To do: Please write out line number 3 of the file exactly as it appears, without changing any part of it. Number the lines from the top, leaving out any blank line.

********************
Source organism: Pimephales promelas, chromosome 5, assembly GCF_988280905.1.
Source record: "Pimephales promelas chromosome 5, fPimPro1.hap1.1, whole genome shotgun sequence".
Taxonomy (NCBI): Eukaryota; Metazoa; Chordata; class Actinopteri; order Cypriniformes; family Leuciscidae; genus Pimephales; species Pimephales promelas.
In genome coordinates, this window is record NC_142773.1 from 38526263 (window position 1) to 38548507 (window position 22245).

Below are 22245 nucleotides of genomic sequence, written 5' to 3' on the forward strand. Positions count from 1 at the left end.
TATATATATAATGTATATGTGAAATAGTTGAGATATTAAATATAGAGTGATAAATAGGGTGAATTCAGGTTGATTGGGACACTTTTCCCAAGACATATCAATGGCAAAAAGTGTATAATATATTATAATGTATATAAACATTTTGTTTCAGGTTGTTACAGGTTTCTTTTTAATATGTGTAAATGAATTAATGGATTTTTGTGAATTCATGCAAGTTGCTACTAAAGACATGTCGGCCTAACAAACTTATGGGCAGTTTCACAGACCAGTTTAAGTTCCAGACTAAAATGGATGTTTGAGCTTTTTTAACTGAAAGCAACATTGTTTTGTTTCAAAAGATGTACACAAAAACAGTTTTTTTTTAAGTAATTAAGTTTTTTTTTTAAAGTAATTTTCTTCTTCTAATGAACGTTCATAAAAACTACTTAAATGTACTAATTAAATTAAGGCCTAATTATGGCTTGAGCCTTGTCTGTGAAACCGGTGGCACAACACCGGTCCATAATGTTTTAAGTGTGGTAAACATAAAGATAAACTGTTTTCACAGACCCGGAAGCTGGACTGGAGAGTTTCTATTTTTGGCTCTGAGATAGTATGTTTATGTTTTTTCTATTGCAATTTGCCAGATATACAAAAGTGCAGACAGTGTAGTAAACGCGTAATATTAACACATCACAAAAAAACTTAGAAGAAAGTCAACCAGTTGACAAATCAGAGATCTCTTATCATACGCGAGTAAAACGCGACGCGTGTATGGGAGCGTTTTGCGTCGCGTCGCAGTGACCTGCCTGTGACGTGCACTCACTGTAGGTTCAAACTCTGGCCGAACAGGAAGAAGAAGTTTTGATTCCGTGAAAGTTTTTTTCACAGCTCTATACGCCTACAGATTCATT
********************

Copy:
Taxonomy (NCBI): Eukaryota; Metazoa; Chordata; class Actinopteri; order Cypriniformes; family Leuciscidae; genus Pimephales; species Pimephales promelas.